[UPDATE: Contained] Fire in Miranda

KMUD’s Terri Klemetson alerted us to a fire behind Korbly’s in Miranda which was reported around 6 a.m. The fire is assessed at less than a 1/4 acre in size burning around a large redwood tree which is ablaze. Resources are on the scene fighting the flames.

UPDATE 6:42 a.m.: Fire is estimated to be a 50×50 spot. Cleanup time will be Three to four hours.



  • A large goose pen (a hollowed out redwood tree) at least 15 feet in diameter (the park ranger said
    18 feet, I’ll measure it someday), was the fourth tree to spontaneously combust in the same small
    area of the Humboldt Redwoods State Park recently. This majestic old growth redwood tree was lucky
    that a dedicated group of fire fighters, park rangers and a park tree climber arrived at scene quickly, and with an initial attack knocked down the fire that spread to the surrounding dead redwood limbs, redwood needles and thick forest duff as well as the heavy fire that was raging from inside the tree and spreading upward through the bark and straggly limbs of the giant redwood. With a concerted effort different ideas were discussed about how to put the fire out that had spread up the exterior of the tree up to 150 feet high. A helicopter drop was ordered but we were told that it would be a few hours if we could get one at all. Next, a small smooth bore nozzle was used, but that only reached about fifty feet.
    Then, a twenty four foot ladder was deployed but that only got us another 24 feet. We had another 75 to go. The park ranger told us that a climber/faller was on his way to assess the situation. Having worked
    in the old growth woods in the 70’s, I knew that to fall this particular tree would be a major project and
    take a half a day minimum. But none of us wanted to see this forest guardian felled, although one of the fire chiefs felt that if it was a threat to more of the forest, it would have to come down. The park service climber/faller felt that “we can save the life of this tree”. Another possible option I thought we had was to
    use CAFs (Compressed Air Foam) to shoot foam (water combined with a foam solution and given an extra kick with high pressure air) further up in the tree. A firefighter ran off to get his CAFS fire engine.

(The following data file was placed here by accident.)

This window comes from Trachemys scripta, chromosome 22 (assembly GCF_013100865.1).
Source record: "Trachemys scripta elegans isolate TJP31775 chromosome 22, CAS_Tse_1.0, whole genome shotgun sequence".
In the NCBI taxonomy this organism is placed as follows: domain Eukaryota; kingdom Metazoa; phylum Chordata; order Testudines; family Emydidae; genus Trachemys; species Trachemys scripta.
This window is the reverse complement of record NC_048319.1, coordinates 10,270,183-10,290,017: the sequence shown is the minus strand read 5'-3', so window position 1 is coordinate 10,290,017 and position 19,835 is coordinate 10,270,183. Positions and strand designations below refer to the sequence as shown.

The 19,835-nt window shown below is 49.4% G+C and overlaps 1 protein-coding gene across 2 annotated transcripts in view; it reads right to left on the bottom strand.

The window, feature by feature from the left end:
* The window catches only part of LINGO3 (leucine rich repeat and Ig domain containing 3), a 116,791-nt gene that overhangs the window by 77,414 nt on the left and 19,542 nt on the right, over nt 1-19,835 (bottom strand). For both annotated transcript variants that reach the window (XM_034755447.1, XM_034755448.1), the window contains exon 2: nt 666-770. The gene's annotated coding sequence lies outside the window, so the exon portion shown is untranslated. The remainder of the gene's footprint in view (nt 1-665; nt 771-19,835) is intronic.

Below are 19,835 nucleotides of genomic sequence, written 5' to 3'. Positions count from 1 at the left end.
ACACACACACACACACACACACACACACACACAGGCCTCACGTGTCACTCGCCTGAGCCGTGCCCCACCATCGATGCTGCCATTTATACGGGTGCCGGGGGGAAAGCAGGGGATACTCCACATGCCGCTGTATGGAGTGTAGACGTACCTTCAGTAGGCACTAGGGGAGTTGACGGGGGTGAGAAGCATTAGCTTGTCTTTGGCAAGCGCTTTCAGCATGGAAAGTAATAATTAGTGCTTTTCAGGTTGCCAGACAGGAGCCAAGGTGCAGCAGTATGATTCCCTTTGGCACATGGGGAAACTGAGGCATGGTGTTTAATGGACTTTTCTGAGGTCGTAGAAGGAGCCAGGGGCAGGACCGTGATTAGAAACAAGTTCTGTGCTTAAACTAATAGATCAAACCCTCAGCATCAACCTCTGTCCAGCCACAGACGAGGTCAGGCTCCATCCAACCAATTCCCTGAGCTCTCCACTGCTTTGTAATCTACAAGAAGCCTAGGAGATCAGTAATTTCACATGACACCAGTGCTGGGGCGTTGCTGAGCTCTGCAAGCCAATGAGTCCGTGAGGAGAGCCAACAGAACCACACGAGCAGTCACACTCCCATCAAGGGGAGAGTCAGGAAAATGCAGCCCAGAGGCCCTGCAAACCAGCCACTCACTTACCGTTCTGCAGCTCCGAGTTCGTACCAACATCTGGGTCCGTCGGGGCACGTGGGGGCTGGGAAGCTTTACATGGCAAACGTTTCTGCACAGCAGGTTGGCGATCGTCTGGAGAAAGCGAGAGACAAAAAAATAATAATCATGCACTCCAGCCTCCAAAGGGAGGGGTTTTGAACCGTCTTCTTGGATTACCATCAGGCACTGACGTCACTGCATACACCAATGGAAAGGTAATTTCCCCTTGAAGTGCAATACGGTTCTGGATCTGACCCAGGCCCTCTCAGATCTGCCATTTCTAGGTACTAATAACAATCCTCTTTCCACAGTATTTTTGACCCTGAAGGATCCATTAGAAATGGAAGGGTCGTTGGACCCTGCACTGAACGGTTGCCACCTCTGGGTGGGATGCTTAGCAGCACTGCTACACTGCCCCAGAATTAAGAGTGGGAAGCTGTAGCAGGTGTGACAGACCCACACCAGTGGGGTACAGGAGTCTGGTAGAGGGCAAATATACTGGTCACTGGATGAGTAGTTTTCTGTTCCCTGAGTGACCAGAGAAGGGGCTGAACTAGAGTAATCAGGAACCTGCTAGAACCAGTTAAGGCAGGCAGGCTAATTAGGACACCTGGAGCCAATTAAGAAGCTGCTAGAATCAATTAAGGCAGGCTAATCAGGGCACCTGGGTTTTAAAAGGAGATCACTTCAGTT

As it turned out, the compressed air foam only gained another fifteen feet. The climber was able to climb
    100 feet into smaller redwood trees on either side of the giant, and direct a garden hose (we call it a pencil line) sized stream onto the burning patches that were burrowing deep into the bark in places high up in the tree. Success! (almost). When I left at noon, most of the fire crew were still down (way down)
    with the park rangers who were setting up to spend the night monitoring the tree in case it reignited.
    a sprinkler was set up inside the hollowed out tree which was still billowing smoke.

    Bottom line: Five fire engines (with crews) were dispatched to this fire at 5:58 am. NO one had breakfast. A CAL FIRE Battalion Chief was dispatched as well as a Division Chief who showed up later.
    A park ranger, a parks climber faller were dispatched. Three cheers to the fire fighter who brought us
    breakfast burritos at 11 o’clock!!! And then there are the investigators who will try to determine how the fire was started and then there are the park employees who are spending the night babysitting the redwood. Hundreds of man/woman hours, thousand and thousands of dollars, spent on resources and the perhaps thousands of dollars that may have to be spent on an engine pump that became overheated by using maximum pressure for too long by trying to shoot CAF way high in the tree.

    It is worth it. The old tree has survived yet another round of fire and with a little luck will be standing
    there, a silent witness to all the human craziness going on all around it for hundreds of years more.

    The consensus at the scene was that the fire was human caused. Keep yer eyes open folks!!!

    All this, because there is apparently a nut job who must get his jollies by torching the woods.

    • Thank you for writing all this out. Would you consider letting me post this as a letter to the editor. Stories of people trying to do the right thing always make me proud.

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